COPPER 2.13 ‘The Place I Called My Home’
Episode Title: "The Place I Called My Home"
Writer: Will Rokos
Director: Larysa Kondraki
Previously on "Copper:"
The season finale turned series finale is always a bit worrisome for fans of a struggling show. Though enough people aren’t watching to merit another season, for those viewers who did stick with the show, will their loyalty be rewarded with a satisfying end to the series or will be made bitter by a nasty cliffhanger that never gets resolved?
In the case of “Copper,” it’s a little of both. The season-long Captain Donovan storyline was more or less put to bed in last week’s episode, though another baddie, "Wild Bill" Eustace (William Baldwin), quickly emerged to take his place. The murder charges against Eva (Franka Potente) were dropped and Elizabeth (Anastasia Griffith) was able to kick her opium habit thanks to a little tough love from her father-in-law. With their demons dead and buried, Corky and his friends enjoyed a momentary celebration, which was soon interrupted with word of President Lincoln’s assassination.
Instead of focusing on the toll Lincoln’s murder takes on Five Points, this episode sees Corky (Tom Weston-Jones), Freeman (Ato Essandoh) and Morehouse (Kyle Schmid) head south in an attempt to capture the men responsible for the national tragedy, John Wilkes Booth and David Herold. It’s Morehouse’s idea and though at first reluctant, Corky and Freeman decide to go along with it. Luckily, we’re spared the scene where Sara (Tessa Thompson) begs Matthew not to go. Considering the risk he’s taking, who could blame her?
Though the boys are officially on the hunt for Booth and Herold, the trip is really about the three Civil War vets revisiting their time together on the battlefield. While on the trail of the killers, each man is hit with harrowing flashbacks to the war. It’s enough to get a rare statement about his feelings from Corky. “I’m so glad to be done with war,” he says on the way home. We know that’s not entirely true, considering what he’s been dealing with in Five Points
As their search brings them closer to Booth and Herold, Morehouse’s leg becomes infected, forcing them to stop so Freeman can treat it. In the meantime, a band of Union soldiers kill Booth and arrest Herold. When the three men arrive on the scene, Morehouse is irate that he and his friends missed out on their chance to make history thanks to his leg. With his pain no longer numbed by drugs and alcohol, an enraged Morehouse tells Corky and Freeman their friendship has more to do with a coincidental meeting in the war than any real bond. We’ve seen grey tones in Morehouse’s character before and this particular outburst reveals a man who’s more concerned with glorification in the annals of history than the love and respected of his friends.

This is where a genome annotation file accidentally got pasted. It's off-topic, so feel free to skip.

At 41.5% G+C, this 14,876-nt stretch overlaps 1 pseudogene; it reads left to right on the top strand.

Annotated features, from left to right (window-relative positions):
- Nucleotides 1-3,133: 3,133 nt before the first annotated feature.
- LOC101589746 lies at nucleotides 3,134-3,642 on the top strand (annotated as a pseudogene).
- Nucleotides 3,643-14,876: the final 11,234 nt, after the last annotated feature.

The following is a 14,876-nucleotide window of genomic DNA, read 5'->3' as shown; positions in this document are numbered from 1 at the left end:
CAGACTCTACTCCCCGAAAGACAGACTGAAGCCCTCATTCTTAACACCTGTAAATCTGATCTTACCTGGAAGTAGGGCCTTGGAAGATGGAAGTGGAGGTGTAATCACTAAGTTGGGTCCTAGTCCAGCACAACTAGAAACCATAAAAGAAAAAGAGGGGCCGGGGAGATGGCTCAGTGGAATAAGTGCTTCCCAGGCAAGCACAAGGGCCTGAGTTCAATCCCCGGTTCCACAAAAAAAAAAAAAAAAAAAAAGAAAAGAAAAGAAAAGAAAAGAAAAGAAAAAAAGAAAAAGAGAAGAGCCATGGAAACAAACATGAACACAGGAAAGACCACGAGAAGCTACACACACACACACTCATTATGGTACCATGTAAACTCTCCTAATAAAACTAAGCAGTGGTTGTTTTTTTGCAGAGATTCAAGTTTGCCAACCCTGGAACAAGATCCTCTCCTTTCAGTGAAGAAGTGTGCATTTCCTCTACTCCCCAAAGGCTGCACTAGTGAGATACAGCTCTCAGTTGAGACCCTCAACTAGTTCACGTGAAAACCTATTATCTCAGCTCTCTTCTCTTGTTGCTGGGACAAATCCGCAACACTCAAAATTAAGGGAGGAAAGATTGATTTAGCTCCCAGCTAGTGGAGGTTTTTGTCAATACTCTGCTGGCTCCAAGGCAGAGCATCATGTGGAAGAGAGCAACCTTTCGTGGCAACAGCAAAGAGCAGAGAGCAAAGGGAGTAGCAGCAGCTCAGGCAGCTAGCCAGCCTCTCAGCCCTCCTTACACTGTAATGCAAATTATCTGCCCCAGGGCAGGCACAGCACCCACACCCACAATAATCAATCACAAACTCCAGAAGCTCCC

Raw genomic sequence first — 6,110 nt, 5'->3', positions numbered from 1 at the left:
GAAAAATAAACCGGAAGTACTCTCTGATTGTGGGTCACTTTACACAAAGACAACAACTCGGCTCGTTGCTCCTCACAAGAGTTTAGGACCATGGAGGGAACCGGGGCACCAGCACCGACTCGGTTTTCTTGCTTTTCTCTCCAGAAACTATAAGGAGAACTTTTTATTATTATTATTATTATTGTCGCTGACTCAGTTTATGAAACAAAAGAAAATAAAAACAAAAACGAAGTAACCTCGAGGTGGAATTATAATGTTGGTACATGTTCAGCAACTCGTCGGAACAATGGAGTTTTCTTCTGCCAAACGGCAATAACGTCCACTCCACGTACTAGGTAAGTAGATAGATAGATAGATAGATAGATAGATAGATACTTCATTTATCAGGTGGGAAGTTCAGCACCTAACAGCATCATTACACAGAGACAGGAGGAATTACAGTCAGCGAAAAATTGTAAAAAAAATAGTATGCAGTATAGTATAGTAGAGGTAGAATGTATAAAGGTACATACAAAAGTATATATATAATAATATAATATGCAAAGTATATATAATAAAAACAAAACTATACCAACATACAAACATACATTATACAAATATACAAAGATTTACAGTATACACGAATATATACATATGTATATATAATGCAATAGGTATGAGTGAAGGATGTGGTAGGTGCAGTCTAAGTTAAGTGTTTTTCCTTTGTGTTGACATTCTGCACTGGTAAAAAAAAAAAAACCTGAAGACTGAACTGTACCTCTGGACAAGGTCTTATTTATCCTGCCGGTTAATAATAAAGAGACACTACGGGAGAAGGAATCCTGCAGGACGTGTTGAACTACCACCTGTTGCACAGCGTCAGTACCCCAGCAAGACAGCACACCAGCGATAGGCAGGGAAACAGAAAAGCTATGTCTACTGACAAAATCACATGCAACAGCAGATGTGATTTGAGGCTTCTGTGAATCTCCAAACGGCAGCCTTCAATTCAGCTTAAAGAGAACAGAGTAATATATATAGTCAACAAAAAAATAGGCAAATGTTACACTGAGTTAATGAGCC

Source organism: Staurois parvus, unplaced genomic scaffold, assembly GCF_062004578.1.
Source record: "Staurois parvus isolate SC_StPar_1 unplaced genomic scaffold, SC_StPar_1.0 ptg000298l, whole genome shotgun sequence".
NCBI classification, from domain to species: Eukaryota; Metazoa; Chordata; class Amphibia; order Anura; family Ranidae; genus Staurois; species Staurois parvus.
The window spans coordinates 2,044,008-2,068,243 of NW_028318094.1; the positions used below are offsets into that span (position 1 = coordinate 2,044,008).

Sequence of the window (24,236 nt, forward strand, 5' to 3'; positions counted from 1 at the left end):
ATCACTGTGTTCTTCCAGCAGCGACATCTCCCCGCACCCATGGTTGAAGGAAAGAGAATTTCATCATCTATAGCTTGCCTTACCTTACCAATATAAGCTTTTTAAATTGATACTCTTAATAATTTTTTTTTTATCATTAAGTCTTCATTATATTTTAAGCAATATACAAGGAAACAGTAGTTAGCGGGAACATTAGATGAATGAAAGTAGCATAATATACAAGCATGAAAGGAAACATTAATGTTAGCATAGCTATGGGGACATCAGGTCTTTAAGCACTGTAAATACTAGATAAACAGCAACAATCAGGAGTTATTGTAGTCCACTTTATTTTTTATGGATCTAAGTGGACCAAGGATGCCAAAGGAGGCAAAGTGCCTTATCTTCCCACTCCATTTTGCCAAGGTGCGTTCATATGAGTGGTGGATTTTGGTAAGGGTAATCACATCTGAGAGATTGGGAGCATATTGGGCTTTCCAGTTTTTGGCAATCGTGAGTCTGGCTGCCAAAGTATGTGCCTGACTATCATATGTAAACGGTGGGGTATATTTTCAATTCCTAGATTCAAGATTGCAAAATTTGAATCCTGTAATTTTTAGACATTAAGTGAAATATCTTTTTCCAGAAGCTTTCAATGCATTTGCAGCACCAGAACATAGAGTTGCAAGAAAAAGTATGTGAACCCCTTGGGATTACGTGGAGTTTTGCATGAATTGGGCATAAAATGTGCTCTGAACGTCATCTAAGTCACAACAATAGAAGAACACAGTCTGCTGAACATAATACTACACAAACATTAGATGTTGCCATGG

Though he later apologizes for his actions, we’re meant to take something away from this scene. Is it that Robert Morehouse’s philanthropy comes from his ego rather than his heart? Or is that he’s an emotionally broken man whose daddy issues and war wounds make it impossible for him to form human connections when drugs and alcohol aren’t involved? Unfortunately, we won’t get to find out.
Besides Morehouse’s meltdown, we also witness Freeman returning to his former plantation, owned by the sadistic Dr. Purvis. The men show up seeking medical treatment for Morehouse’s leg to find Purvis in the middle of a photo shoot with a brutally beaten slave and his young daughter, who compares the man’s horribly scared back to the bark of a sycamore tree. The scene is a disturbing reminder of the hell Freeman escaped, a world, which still exists despite the sacrifices he, Corky and Morehouse made to end it.
But the scene that aspires for the most gravitas involves the men relieving the day Freeman put Purvis’ daughter out her misery after she and her daughter were accidentally fired upon in the midst of battle. Morehouse and Corky try to convince Freeman to heal her but the doctor knows she’s too far-gone. It’s a different side of Matthew, one we haven’t seen in Five Points where we witness him effectively deal with all sorts of medical crises, from severed toes to rotten well water. Like many of the moments in this hour, it’s a heavy scene but without knowing much about Matthew’s relationship with his master’s daughter, it doesn’t hit the heart quite like it should.
With their mission accomplished, albeit by someone else, the trio heads back to New York where “Wild Bill” Eustace is making his move on Five Points. After getting Norbert Morehouse (Geordie Johnson) to hand over the files on Donovan for a handsome sum, Eustace taps Corky to replace Donovan as Ward Boss. O’Brien (Dylan Taylor) and Maguire (Kevin Ryan) tell Corky the news, who decides to weigh his options over a drink at Eva’s. However, when he arrives at the saloon, Corky finds the place empty except for two barrels with dead bodies inside and Eva nowhere to be found.
Where is Eva? What happened at the Paradise and will Corky willingly become the “organization’s” pawn? What ever became of orphan Annie Riley and Sara’s mother, Hattie? We’re left to wonder now that “Copper” has been officially canceled. Like some other shows in the genre, “Copper” may have been too preoccupied with its historical intrigues to have much heart. All of the drama of the first season surrounding Corky’s search for Ellen (Alex Paxton-Beesley) and his troubled relationship with young Annie (Kiara Glasco) amounted to little this season, what with Ellen dead, Maguire back in the fold and Annie long gone. In that sense, this finale feels complete, but not necessarily satisfying.
“Copper” had its charms, especially in its humor, which we were treated to in the penultimate episode. But without providing a deeper connection to its characters, a historical drama can become as dry as a textbook retelling. That’s not to say “Copper” had no heart, but rather it just didn’t beat loud enough to be heard.